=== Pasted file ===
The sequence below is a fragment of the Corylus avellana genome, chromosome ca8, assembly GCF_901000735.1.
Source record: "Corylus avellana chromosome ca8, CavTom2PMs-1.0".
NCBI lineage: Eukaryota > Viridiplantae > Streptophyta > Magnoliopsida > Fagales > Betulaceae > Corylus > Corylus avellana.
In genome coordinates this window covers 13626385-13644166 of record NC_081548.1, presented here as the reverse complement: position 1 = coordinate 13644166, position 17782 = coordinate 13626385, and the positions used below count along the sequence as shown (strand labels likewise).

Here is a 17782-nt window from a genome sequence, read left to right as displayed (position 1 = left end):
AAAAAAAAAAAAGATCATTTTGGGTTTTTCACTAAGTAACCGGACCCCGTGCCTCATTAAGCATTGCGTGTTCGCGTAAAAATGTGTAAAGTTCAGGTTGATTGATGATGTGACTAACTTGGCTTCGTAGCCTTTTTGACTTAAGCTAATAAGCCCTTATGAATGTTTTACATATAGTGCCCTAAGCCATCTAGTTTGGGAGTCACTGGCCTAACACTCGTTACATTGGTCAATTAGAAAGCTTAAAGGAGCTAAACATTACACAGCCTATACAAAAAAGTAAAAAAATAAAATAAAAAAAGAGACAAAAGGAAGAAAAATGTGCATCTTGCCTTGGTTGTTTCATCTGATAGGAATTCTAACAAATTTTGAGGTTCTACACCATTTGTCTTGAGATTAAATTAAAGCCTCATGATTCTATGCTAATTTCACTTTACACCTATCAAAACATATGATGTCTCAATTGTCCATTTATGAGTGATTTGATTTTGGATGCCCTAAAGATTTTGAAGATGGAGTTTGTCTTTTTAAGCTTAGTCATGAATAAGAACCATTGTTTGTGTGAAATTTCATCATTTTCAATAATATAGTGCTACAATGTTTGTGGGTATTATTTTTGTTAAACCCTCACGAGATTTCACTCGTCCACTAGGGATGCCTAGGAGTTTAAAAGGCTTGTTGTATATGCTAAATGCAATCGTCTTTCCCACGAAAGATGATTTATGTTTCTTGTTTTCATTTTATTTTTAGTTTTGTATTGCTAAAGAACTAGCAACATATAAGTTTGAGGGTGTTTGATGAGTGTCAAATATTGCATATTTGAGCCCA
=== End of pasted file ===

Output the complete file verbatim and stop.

The sequence below is a fragment of the Corylus avellana genome, chromosome ca8, assembly GCF_901000735.1.
Source record: "Corylus avellana chromosome ca8, CavTom2PMs-1.0".
NCBI lineage: Eukaryota > Viridiplantae > Streptophyta > Magnoliopsida > Fagales > Betulaceae > Corylus > Corylus avellana.
In genome coordinates this window covers 13626385-13644166 of record NC_081548.1, presented here as the reverse complement: position 1 = coordinate 13644166, position 17782 = coordinate 13626385, and the positions used below count along the sequence as shown (strand labels likewise).

Here is a 17782-nt window from a genome sequence, read left to right as displayed (position 1 = left end):
AAAAAAAAAAAAGATCATTTTGGGTTTTTCACTAAGTAACCGGACCCCGTGCCTCATTAAGCATTGCGTGTTCGCGTAAAAATGTGTAAAGTTCAGGTTGATTGATGATGTGACTAACTTGGCTTCGTAGCCTTTTTGACTTAAGCTAATAAGCCCTTATGAATGTTTTACATATAGTGCCCTAAGCCATCTAGTTTGGGAGTCACTGGCCTAACACTCGTTACATTGGTCAATTAGAAAGCTTAAAGGAGCTAAACATTACACAGCCTATACAAAAAAGTAAAAAAATAAAATAAAAAAAGAGACAAAAGGAAGAAAAATGTGCATCTTGCCTTGGTTGTTTCATCTGATAGGAATTCTAACAAATTTTGAGGTTCTACACCATTTGTCTTGAGATTAAATTAAAGCCTCATGATTCTATGCTAATTTCACTTTACACCTATCAAAACATATGATGTCTCAATTGTCCATTTATGAGTGATTTGATTTTGGATGCCCTAAAGATTTTGAAGATGGAGTTTGTCTTTTTAAGCTTAGTCATGAATAAGAACCATTGTTTGTGTGAAATTTCATCATTTTCAATAATATAGTGCTACAATGTTTGTGGGTATTATTTTTGTTAAACCCTCACGAGATTTCACTCGTCCACTAGGGATGCCTAGGAGTTTAAAAGGCTTGTTGTATATGCTAAATGCAATCGTCTTTCCCACGAAAGATGATTTATGTTTCTTGTTTTCATTTTATTTTTAGTTTTGTATTGCTAAAGAACTAGCAACATATAAGTTTGAGGGTGTTTGATGAGTGTCAAATATTGCATATTTGAGCCCA